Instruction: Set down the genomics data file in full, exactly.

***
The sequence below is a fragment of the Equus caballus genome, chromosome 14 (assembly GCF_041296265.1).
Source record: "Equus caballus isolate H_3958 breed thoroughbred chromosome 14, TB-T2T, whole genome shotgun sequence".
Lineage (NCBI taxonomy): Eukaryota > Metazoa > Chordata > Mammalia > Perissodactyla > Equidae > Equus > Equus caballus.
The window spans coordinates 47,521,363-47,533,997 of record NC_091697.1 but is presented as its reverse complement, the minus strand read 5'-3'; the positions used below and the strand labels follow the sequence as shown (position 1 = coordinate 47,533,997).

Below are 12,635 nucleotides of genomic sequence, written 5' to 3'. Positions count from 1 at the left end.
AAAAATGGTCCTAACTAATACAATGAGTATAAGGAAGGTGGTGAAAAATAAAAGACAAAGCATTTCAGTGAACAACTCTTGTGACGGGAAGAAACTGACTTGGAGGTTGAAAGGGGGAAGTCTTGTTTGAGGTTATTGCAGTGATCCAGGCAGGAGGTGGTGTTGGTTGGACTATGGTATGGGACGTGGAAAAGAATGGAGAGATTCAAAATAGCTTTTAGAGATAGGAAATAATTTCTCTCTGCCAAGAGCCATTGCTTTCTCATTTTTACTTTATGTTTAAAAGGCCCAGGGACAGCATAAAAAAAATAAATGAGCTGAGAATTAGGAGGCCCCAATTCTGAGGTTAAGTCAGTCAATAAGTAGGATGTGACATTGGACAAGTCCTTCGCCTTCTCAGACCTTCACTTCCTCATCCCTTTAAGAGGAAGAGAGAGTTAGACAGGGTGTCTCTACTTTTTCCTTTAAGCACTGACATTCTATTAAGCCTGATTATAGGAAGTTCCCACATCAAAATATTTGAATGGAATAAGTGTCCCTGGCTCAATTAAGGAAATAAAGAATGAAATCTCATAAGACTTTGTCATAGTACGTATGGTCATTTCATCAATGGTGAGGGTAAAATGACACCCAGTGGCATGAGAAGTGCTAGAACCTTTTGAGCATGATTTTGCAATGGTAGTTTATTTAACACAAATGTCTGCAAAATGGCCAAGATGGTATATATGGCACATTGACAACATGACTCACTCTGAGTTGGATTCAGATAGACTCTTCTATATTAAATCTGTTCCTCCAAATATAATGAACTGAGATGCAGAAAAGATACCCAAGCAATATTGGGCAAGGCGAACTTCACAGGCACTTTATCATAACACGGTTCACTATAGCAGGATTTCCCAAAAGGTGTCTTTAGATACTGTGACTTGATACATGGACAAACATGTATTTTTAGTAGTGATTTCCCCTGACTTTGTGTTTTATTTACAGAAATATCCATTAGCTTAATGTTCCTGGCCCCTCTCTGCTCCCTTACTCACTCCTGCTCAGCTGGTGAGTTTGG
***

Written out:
The sequence below is a fragment of the Equus caballus genome, chromosome 14 (assembly GCF_041296265.1).
Source record: "Equus caballus isolate H_3958 breed thoroughbred chromosome 14, TB-T2T, whole genome shotgun sequence".
Lineage (NCBI taxonomy): Eukaryota > Metazoa > Chordata > Mammalia > Perissodactyla > Equidae > Equus > Equus caballus.
The window spans coordinates 47,521,363-47,533,997 of record NC_091697.1 but is presented as its reverse complement, the minus strand read 5'-3'; the positions used below and the strand labels follow the sequence as shown (position 1 = coordinate 47,533,997).

Below are 12,635 nucleotides of genomic sequence, written 5' to 3'. Positions count from 1 at the left end.
AAAAATGGTCCTAACTAATACAATGAGTATAAGGAAGGTGGTGAAAAATAAAAGACAAAGCATTTCAGTGAACAACTCTTGTGACGGGAAGAAACTGACTTGGAGGTTGAAAGGGGGAAGTCTTGTTTGAGGTTATTGCAGTGATCCAGGCAGGAGGTGGTGTTGGTTGGACTATGGTATGGGACGTGGAAAAGAATGGAGAGATTCAAAATAGCTTTTAGAGATAGGAAATAATTTCTCTCTGCCAAGAGCCATTGCTTTCTCATTTTTACTTTATGTTTAAAAGGCCCAGGGACAGCATAAAAAAAATAAATGAGCTGAGAATTAGGAGGCCCCAATTCTGAGGTTAAGTCAGTCAATAAGTAGGATGTGACATTGGACAAGTCCTTCGCCTTCTCAGACCTTCACTTCCTCATCCCTTTAAGAGGAAGAGAGAGTTAGACAGGGTGTCTCTACTTTTTCCTTTAAGCACTGACATTCTATTAAGCCTGATTATAGGAAGTTCCCACATCAAAATATTTGAATGGAATAAGTGTCCCTGGCTCAATTAAGGAAATAAAGAATGAAATCTCATAAGACTTTGTCATAGTACGTATGGTCATTTCATCAATGGTGAGGGTAAAATGACACCCAGTGGCATGAGAAGTGCTAGAACCTTTTGAGCATGATTTTGCAATGGTAGTTTATTTAACACAAATGTCTGCAAAATGGCCAAGATGGTATATATGGCACATTGACAACATGACTCACTCTGAGTTGGATTCAGATAGACTCTTCTATATTAAATCTGTTCCTCCAAATATAATGAACTGAGATGCAGAAAAGATACCCAAGCAATATTGGGCAAGGCGAACTTCACAGGCACTTTATCATAACACGGTTCACTATAGCAGGATTTCCCAAAAGGTGTCTTTAGATACTGTGACTTGATACATGGACAAACATGTATTTTTAGTAGTGATTTCCCCTGACTTTGTGTTTTATTTACAGAAATATCCATTAGCTTAATGTTCCTGGCCCCTCTCTGCTCCCTTACTCACTCCTGCTCAGCTGGTGAGTTTGG